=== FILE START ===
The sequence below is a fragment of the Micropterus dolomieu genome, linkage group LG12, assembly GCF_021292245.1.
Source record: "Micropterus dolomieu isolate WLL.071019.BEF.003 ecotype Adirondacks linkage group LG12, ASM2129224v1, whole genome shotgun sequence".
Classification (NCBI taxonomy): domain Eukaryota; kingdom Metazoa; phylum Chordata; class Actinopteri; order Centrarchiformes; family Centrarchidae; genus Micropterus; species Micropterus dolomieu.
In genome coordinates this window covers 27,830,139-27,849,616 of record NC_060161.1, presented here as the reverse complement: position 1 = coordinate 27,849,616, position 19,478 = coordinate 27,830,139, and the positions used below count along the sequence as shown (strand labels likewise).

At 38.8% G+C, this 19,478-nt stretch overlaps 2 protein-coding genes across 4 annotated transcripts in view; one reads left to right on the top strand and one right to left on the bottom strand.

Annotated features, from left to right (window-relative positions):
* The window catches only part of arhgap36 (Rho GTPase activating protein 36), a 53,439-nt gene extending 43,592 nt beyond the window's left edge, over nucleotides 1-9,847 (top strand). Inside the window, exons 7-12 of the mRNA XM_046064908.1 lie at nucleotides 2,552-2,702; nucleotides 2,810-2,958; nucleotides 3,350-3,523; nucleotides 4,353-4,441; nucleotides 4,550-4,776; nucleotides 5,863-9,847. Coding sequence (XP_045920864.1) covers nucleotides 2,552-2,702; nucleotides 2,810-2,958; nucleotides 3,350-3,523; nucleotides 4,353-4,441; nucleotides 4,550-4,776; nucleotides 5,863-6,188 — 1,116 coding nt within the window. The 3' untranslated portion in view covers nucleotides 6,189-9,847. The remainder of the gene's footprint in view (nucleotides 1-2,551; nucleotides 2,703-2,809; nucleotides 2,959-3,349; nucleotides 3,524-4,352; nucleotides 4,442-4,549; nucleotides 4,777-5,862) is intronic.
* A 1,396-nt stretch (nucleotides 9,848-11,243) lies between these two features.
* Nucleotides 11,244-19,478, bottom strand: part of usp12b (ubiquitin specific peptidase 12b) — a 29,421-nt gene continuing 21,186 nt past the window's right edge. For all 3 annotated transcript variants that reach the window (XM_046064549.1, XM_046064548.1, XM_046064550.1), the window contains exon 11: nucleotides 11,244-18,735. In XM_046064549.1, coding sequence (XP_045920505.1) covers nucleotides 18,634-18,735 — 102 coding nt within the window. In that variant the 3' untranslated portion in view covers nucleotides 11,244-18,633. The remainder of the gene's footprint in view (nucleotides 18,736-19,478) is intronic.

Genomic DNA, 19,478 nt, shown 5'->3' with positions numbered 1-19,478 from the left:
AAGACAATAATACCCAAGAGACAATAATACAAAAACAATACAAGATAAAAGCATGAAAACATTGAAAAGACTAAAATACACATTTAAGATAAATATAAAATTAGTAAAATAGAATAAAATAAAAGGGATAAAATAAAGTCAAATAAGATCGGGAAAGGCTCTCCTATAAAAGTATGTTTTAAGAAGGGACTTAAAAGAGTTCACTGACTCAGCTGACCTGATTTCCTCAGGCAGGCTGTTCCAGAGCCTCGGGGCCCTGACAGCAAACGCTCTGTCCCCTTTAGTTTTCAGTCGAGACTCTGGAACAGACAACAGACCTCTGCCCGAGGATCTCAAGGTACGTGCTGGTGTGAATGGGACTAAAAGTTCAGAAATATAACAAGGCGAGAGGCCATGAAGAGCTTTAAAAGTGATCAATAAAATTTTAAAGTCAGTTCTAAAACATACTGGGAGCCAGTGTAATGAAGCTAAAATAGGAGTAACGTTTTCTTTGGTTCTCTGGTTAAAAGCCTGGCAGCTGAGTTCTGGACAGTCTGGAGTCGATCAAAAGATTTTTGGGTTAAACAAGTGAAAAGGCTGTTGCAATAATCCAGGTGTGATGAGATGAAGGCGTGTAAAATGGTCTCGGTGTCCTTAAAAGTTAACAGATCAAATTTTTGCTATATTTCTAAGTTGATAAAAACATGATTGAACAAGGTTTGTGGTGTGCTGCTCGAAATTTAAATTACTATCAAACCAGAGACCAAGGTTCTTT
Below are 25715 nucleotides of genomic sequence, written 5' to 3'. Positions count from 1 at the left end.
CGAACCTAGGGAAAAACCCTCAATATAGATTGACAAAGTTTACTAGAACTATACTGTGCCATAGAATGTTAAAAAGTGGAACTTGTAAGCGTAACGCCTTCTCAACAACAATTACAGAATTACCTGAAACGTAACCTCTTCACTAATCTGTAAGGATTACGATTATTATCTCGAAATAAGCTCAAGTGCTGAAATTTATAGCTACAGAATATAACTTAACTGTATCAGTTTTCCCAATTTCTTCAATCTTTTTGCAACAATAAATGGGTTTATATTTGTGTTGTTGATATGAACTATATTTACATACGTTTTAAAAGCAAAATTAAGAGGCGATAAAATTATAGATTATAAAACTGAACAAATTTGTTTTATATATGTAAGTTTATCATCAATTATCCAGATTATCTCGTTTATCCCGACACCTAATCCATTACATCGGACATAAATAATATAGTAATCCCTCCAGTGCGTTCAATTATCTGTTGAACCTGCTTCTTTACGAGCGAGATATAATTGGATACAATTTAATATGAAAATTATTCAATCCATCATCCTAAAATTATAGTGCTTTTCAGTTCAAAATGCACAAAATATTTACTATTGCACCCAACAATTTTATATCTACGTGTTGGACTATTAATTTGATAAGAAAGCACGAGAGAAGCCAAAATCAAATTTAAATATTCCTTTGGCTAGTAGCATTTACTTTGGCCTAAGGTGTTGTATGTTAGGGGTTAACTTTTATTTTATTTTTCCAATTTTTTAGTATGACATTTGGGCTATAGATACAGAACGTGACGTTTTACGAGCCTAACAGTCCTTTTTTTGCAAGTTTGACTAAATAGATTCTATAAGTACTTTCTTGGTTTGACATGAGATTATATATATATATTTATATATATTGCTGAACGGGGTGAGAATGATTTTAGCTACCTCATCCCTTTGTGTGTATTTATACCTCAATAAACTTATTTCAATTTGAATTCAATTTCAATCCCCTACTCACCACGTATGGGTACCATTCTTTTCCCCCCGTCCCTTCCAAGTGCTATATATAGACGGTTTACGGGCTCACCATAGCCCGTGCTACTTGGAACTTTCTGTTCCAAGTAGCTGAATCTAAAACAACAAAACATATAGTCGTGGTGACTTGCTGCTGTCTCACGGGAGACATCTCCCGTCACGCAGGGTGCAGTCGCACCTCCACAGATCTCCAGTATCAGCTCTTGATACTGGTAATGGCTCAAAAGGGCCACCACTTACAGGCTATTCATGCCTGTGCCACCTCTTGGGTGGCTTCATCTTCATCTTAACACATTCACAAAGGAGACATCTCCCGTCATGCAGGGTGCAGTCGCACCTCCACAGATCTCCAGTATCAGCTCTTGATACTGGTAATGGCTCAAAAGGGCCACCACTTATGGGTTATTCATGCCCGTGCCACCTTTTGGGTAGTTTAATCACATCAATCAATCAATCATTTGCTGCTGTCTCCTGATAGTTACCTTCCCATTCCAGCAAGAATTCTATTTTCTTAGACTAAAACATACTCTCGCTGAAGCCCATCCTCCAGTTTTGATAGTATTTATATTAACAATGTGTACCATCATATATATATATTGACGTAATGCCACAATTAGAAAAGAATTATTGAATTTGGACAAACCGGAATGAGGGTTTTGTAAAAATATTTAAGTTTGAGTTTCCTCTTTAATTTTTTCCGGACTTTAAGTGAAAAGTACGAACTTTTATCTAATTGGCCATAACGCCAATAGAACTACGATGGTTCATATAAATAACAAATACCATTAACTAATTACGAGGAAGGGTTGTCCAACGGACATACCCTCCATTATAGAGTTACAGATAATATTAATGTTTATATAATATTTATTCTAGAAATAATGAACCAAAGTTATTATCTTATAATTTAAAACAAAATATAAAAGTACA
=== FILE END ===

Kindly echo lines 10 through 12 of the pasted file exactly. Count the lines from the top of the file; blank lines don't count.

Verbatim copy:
Genomic DNA, 19,478 nt, shown 5'->3' with positions numbered 1-19,478 from the left:
AAGACAATAATACCCAAGAGACAATAATACAAAAACAATACAAGATAAAAGCATGAAAACATTGAAAAGACTAAAATACACATTTAAGATAAATATAAAATTAGTAAAATAGAATAAAATAAAAGGGATAAAATAAAGTCAAATAAGATCGGGAAAGGCTCTCCTATAAAAGTATGTTTTAAGAAGGGACTTAAAAGAGTTCACTGACTCAGCTGACCTGATTTCCTCAGGCAGGCTGTTCCAGAGCCTCGGGGCCCTGACAGCAAACGCTCTGTCCCCTTTAGTTTTCAGTCGAGACTCTGGAACAGACAACAGACCTCTGCCCGAGGATCTCAAGGTACGTGCTGGTGTGAATGGGACTAAAAGTTCAGAAATATAACAAGGCGAGAGGCCATGAAGAGCTTTAAAAGTGATCAATAAAATTTTAAAGTCAGTTCTAAAACATACTGGGAGCCAGTGTAATGAAGCTAAAATAGGAGTAACGTTTTCTTTGGTTCTCTGGTTAAAAGCCTGGCAGCTGAGTTCTGGACAGTCTGGAGTCGATCAAAAGATTTTTGGGTTAAACAAGTGAAAAGGCTGTTGCAATAATCCAGGTGTGATGAGATGAAGGCGTGTAAAATGGTCTCGGTGTCCTTAAAAGTTAACAGATCAAATTTTTGCTATATTTCTAAGTTGATAAAAACATGATTGAACAAGGTTTGTGGTGTGCTGCTCGAAATTTAAATTACTATCAAACCAGAGACCAAGGTTCTTT
Below are 25715 nucleotides of genomic sequence, written 5' to 3'. Positions count from 1 at the left end.